The second is the south face of scotch bonnet. Hard to tell the depth of the crown but it’s very visible from the lulu road, so probably pretty deep.
...Saw lots of recent small soft avalanches that broke pretty (8-12”) shallow in the new snow for last week, both in wind drifted areas and non wind loaded slopes.Full Snow Observation Report
Dug two pits on Texas Meadow north of Bridger Bowl. Generally good stability. Main concern is recent snow which appeared well bonded in pits. Deeper weak layers were stubborn to non-reactive, but a few deeper layers exist enough to create a deep slab concern if there is more loading, or when things start to melt...
Recent avalanche activity along the range (from Bridger Peak to The Throne) was confined to loose snow avalanches involving the most recent storm snow. A few natural, and many skier triggered which were large and probably occurred a day or two ago after 8-11" of heavy snow fell. There was minimal recent wet snow activity. Slopes that face the sun had a 3 cm crust which started to get damp this afternoon, but cooled off before it became weak enough to create any wet snow hazard.
Shady slopes stayed dry, and there was evidence of near surface faceting on shady slopes, and a thin dry layer of facets formed above the crust on slopes facing the sun.Full Snow Observation Report
Slab avalanche on NE facing slope at 7,500 feet - slid to the ground.Full Snow Observation Report
Myself and two partners were skiing in the crazies 3/17-3/18. Dug 2 pits and got similar results, ectn15 18cm down and n28 30cm down with depths of 300-400cm and no deeper pwls on N/NE aspects at 8300ft and 9600ft. No recent avalanche activity other than a few small 6in storm/wind slabs on southern aspects. Snowpack was very right side up everywhere we toured and had skied 3 different NW to E faces. On 3/18 we headed to ski a NE facing couloir at 10000ft, skinned/booted the first ~300ft and found similar snow to everywhere else. About halfway up hit a rocky section with some depth hoar, I noted plate crystals up to 1cm wide at ground. Should’ve turned around there but thought maybe it was just a short rocky section. I had also just measured the slope angle at 52 degrees which gave me false confidence there would be no developed slab. Wallowed through weaker snow for another ~50ft then finally decided to turn around due to the difficult boot packing, hitting our 3pm turn around time, and the weak snow pack. As I booted to the middle of the line to find better snow the slab broke off 10-20ft above me wall to wall. I was the only one caught and was carried 500ft of vertical. Didn’t get buried and no lost gear so extremely lucky all around. The avalanche was estimated D2/R4 with a 18-30in crown and 30ft wide.Full Snow Observation Report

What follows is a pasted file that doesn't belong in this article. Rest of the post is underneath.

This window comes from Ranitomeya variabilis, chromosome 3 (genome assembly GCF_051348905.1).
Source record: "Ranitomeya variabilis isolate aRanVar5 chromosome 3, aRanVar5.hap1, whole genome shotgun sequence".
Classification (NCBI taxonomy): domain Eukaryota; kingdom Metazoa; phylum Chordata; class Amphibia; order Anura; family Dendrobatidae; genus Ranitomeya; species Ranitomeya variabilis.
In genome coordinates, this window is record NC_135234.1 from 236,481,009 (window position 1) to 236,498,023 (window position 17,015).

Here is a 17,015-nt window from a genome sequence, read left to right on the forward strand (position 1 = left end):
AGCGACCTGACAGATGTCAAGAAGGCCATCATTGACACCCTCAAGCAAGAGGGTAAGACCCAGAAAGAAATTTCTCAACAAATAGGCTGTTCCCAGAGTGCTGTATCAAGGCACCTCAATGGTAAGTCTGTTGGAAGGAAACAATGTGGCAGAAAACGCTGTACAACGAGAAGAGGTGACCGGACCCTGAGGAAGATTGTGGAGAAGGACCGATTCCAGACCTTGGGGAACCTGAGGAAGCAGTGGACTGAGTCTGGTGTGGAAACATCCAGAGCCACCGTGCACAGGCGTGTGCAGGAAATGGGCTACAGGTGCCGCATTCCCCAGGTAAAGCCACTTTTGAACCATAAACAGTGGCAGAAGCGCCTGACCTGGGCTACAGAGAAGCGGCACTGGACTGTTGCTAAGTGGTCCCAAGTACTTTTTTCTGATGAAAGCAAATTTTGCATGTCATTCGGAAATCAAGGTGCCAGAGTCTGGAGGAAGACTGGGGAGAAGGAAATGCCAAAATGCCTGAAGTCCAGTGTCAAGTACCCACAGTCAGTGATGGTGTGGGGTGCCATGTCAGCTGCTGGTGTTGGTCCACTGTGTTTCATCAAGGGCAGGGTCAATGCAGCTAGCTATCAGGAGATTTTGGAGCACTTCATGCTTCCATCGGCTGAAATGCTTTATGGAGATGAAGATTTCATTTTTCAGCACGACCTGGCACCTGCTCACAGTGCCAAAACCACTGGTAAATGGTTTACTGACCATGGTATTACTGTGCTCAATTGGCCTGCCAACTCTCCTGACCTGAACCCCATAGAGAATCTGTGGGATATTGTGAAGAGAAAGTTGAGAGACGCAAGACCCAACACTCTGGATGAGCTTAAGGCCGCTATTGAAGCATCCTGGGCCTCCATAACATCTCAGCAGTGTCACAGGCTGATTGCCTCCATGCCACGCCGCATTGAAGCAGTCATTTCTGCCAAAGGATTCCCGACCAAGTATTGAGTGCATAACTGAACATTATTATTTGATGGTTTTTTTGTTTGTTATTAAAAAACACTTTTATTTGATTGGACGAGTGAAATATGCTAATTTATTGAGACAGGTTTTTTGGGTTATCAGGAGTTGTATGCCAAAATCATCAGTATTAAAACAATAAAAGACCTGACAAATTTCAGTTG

D3 slab avalanche on SE corner of Giant Castle Mountain north of Pahaska, WY appears to have been triggered by a skier between 3/16/2023 and 3/18/2023.Full Snow Observation Report
Large avalanche crown across the east facing saddle off the north side of Electric Peak. Roughy around 10,500 ft, around 800 feet across the crown, looked to have broke around 1-2 feet deep and would guess it happened in the last few days. Lots of active wind loading happening.Full Snow Observation Report